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Dyeing for Special Projects

Dyeing for Special Projects

On the Felting and Fiber Forum, I had mentioned doing some dyeing for projects and Zed encouraged me to write about it.

I’ve had a couple projects in mind that I needed specific colors in silk and wool and needed to mix colors to get the shades I needed.

The first one was for my daughter in law for a wall hanging.  More about this next week. This one I used a dye bath for silk gauze, silk roving and merino.  I also threw in some Corriedale to have on hand. I washed the silk gauze in synthropol an soaked it and the silk roving overnight in a vinegar bath.  I soaked the wools in a vinegar bath for about a half hour before dyeing.  I didn’t need too mix colors for this job. It was an Idye mix I had made a couple of years ago.  I wasn’t sure if it would still be ok, but it worked well.

I was pleased with the results and got the exact shade I needed.










The second project I wanted to try mixing browns,  greys and a green with acid dyes for another project. Here are a couple of my color tests.  I’m not sure where the rest went I had quite a few formulas I tried.



I used saran wrap, a squirt bottle and a sponge brush to apply the mixed dyes to the pre-soaked silk pieces.

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I used merino pre-soaked in vinegar in baggies and steam for this one.  I thought I had saturated the fibers enough and rubbed the acid dye into the fiber.  However, while it was in the steamer and left overnight the dye settled in spots.  I expected the mottling on the silk which was fine.

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However, all was not lost.  After running the grays through the drum carder the colors were perfect.


Stay tuned for more on this project later.  I ended up only using the gray wools, then making prefelt for the project.  I will have to think of another project to use the silks and the browns.  I did use some of the green wool as well which was fine as it was.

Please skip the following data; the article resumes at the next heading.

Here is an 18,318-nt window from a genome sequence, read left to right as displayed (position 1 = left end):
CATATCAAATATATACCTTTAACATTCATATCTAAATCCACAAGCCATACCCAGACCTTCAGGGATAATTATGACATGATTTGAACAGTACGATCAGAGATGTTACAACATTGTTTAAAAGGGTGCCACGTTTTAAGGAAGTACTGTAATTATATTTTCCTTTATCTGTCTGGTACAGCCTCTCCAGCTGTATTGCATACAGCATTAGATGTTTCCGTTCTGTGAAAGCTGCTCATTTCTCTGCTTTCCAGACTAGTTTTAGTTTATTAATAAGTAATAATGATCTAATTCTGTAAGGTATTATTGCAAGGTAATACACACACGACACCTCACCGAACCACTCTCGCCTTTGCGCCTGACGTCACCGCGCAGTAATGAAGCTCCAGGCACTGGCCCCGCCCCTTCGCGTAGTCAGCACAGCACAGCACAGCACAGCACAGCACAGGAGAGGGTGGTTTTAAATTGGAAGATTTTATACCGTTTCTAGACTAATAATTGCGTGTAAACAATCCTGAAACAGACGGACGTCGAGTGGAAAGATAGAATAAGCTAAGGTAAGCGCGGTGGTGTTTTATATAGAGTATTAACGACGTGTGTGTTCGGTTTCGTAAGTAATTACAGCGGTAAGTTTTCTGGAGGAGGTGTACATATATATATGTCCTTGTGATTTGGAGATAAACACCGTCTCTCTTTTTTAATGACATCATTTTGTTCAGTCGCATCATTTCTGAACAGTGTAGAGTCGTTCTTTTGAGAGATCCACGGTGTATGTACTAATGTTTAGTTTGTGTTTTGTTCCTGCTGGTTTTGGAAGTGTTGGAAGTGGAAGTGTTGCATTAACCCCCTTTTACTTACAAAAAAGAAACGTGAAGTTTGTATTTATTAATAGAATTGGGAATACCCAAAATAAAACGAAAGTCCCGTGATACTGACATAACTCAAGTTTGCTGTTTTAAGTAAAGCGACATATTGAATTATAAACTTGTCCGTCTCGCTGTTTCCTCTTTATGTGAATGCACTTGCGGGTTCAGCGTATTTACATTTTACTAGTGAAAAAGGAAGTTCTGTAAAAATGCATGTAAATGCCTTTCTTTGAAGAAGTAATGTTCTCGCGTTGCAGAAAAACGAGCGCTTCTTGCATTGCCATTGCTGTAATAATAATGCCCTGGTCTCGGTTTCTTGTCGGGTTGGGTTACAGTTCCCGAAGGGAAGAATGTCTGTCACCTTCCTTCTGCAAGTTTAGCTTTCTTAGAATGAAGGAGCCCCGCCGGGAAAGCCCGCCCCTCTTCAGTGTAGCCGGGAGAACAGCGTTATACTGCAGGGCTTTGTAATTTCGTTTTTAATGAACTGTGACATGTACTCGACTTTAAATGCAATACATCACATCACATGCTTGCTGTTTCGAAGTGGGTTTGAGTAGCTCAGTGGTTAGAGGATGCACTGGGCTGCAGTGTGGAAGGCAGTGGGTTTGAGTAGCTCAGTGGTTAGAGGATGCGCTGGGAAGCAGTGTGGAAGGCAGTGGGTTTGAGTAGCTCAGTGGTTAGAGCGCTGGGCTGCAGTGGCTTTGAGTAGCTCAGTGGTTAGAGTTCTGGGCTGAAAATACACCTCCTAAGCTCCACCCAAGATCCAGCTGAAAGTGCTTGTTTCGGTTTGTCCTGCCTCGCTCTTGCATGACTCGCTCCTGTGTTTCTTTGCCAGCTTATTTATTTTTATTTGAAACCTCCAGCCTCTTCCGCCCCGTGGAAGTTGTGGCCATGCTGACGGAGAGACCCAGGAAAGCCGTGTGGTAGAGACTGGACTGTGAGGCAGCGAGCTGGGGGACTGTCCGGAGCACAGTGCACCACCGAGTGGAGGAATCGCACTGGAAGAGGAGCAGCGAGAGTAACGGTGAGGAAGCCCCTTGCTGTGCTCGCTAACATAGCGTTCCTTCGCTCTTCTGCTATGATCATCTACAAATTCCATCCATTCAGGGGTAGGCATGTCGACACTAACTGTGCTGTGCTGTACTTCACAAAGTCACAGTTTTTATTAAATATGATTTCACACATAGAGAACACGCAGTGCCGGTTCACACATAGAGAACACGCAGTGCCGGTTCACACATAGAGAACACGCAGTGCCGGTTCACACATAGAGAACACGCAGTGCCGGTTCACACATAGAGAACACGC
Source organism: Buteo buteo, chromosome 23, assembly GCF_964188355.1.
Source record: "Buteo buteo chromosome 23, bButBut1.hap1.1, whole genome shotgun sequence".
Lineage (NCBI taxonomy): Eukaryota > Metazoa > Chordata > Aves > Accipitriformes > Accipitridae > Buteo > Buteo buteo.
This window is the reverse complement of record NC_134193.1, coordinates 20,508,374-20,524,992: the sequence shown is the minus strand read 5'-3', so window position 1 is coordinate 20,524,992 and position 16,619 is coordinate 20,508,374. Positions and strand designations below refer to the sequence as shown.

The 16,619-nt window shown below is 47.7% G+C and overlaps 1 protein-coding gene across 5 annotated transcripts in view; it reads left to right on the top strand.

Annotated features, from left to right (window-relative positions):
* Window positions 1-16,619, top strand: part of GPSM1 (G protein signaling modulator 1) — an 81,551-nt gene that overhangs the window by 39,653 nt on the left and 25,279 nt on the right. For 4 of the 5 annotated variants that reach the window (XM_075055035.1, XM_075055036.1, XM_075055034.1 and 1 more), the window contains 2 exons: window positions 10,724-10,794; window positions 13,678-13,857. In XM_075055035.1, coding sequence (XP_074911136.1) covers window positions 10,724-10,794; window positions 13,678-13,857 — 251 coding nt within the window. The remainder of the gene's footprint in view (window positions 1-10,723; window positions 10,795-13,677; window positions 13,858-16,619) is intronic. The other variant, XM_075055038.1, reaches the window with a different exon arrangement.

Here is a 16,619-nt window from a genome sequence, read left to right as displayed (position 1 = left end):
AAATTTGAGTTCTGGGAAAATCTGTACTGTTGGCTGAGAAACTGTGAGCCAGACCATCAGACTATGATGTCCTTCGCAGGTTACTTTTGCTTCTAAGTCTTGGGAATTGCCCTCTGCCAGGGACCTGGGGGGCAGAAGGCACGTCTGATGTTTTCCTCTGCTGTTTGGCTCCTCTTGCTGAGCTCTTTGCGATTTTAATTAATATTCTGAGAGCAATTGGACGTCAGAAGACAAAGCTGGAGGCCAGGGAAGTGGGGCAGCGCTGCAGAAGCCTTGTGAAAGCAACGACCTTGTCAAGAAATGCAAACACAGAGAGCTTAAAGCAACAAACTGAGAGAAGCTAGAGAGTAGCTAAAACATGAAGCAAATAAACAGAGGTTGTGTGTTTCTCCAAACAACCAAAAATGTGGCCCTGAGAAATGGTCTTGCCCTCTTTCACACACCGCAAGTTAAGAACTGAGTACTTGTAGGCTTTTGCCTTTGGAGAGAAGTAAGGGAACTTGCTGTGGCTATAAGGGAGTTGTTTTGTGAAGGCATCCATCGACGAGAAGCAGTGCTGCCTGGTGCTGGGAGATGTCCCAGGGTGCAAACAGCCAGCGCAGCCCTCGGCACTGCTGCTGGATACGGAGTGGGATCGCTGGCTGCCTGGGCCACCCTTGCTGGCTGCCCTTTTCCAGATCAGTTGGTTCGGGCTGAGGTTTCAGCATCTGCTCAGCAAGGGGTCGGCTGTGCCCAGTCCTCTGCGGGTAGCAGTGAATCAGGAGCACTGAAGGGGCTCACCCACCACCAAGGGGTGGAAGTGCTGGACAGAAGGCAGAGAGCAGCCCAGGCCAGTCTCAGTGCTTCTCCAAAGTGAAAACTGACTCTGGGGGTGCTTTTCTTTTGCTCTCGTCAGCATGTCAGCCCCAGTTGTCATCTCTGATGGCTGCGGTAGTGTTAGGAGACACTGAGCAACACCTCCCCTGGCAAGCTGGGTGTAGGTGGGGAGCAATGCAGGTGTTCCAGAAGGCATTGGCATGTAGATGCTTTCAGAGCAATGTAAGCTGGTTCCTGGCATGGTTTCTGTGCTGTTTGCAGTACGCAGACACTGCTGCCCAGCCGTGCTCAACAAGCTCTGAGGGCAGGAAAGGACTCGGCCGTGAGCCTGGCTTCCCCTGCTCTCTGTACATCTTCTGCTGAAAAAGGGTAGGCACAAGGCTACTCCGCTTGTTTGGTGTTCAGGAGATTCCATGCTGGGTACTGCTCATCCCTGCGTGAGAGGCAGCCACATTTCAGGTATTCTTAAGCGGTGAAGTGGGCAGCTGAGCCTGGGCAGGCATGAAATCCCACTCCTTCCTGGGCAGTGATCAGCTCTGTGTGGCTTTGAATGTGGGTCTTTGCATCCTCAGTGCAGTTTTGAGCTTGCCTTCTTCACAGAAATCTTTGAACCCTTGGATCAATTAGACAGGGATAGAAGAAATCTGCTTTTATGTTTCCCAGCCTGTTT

I find it interesting to mix colors to get a specific colors, some times it works well, others not so much.  How has your experience been mixing dye colors?



Dyed Wool and Fibres

Dyed Wool and Fibres

Last week I decided to dye some wool and fibres. I used up quite a lot of my dyed texturey wools when making batts recently, so I wanted to to restock those and thought I’d do a few fibres while i was making a mess. I ended up having to do it over three days, and it made a right mess, but it was worth it in the end 🙂 I bought some white Kent Romney lambswool to try for adding texture, I had a little bit of scoured Falkland fleece left over too so added that:

OLYMPUS DIGITAL CAMERAI’ve bought commercially dyed silk noil before, but it really isn’t good compared to the small amount I dyed once, so I thought I’d give that another go:

OLYMPUS DIGITAL CAMERAI also dyed some Tussah Silk tops – a good tip for anyone wanting to dye small amounts of fibre tops is to separate the amount you want to dye while the tops are dry, and soak them separately, it isn’t easy when they’re wet!

OLYMPUS DIGITAL CAMERAI used the same shades to dye some Soy top as I had on the Silk, and though they look similar, they soy definitely looks a lot shinier:

OLYMPUS DIGITAL CAMERANeither of them come close to the colours and shine of the Milk though, but I did do these on a separate day and they weren’t the same lot of dyes: